Connect to share and comment

A guide to the dynamic economics, politics, and culture of the world's most populous region.

Japan a few Molotovs short of revolution

Protest songs are becoming popular in Japan, even if the demonstrations themselves are a bit tame.
Japan anti nuclear cat 2011 07 14Enlarge
A man holds his cat clad in a headband with anti-nuclear slogans during a demonstration in Tokyo on June 11, 2011. (Toru Yamanaka/AFP/Getty Images)

Four months on, and the Fukushima Dai-ichi nuclear power plant is still leaking. 

And Japanese people are still angry. A protest culture of sorts has arisen from the destruction.

Not that it's an entirely new development (from what we hear, the peasants didn't so much like the shogunate, and folks haven't always been demure in the face of U.S. military bases).

But protests haven't been a particularly fervent mainstay of modern-day Japan, either. 

Until now. 1,200 people demonstrated outside TEPCO's headquarters in Tokyo back in March and just last Saturday several rallies rolled into one in Shinjuku-ku, accounting for more than 20,000 people. That's a lot for Japan.

(GlobalPost in Kyoto: Anti-government criticism on the rise)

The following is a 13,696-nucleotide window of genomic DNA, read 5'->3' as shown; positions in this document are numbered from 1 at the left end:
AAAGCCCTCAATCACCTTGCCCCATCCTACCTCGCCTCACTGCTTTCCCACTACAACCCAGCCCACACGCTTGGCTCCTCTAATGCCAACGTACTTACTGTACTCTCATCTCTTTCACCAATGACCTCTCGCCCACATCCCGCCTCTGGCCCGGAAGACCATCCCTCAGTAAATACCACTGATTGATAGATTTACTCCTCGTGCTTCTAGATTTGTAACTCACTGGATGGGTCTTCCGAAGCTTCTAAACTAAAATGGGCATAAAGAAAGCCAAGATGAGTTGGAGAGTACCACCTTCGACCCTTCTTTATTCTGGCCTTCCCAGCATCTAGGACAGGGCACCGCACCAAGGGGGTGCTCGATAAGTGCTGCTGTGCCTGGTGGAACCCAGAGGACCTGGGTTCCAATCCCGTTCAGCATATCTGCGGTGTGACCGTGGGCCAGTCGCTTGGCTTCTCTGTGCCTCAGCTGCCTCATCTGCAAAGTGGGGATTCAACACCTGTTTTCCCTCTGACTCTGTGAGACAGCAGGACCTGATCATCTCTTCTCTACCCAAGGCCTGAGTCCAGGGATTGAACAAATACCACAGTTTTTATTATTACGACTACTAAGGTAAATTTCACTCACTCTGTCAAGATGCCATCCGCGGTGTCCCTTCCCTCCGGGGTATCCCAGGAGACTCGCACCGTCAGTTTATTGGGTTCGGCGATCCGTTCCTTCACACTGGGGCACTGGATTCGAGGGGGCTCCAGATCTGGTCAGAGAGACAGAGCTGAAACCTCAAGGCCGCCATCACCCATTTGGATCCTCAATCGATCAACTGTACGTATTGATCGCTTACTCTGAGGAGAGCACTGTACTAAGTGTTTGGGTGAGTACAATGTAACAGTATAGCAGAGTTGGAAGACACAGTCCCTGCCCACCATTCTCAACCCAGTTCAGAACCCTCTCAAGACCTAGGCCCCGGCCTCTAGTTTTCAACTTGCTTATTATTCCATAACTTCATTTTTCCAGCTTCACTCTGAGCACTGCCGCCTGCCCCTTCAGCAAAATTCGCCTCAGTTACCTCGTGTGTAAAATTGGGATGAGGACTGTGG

Now, these gatherings aren't exactly raucous (Vice has a good parody here), but they are a new development, as noted by The Diplomat — even if they are a few Molotov cocktails short of a revolution.

GlobalVoices has rounded up a selection of anti-nuke songs that have become popular in Japan since the quake. Here are a few:

  • "You Can't See It, and You Can't Smell It Either," produced by Rankin Taxi, who is considered one of the forefathers of hip-hop in Japan, and the Dub Ainu Band.

  • "Summertime Blues," by RC Succession. This song was first released in the 80s, but has enjoyed a resurgence since the accident at the Fukushima plant.

  • "It Was a Lie All Along," by Kazuyoshi Saito. A song denouncing the myth that nuclear power is safe. GlobalVoices translated the lyrics here.

  • "Let's Join TEPCO," by anonymous. Tokyo Progressive reports that the title, "‘Tōden ni hairō (東電に入ろう)' in Japanese, puns on “tōden ni hairo (倒電に廃炉),” which means ‘Tepco (Tokyo Electric Power company or Tōden) overthrow, nuclear decommissioning.'”

  • Peter, Bjorn and John's "Nothing to Worry About." A glimpse into Tokyo rockabilly culture just for fun.

http://www.globalpost.com/dispatches/globalpost-blogs/the-rice-bowl/japan-tsunami-anti-nuclear-protest-songs-music-videos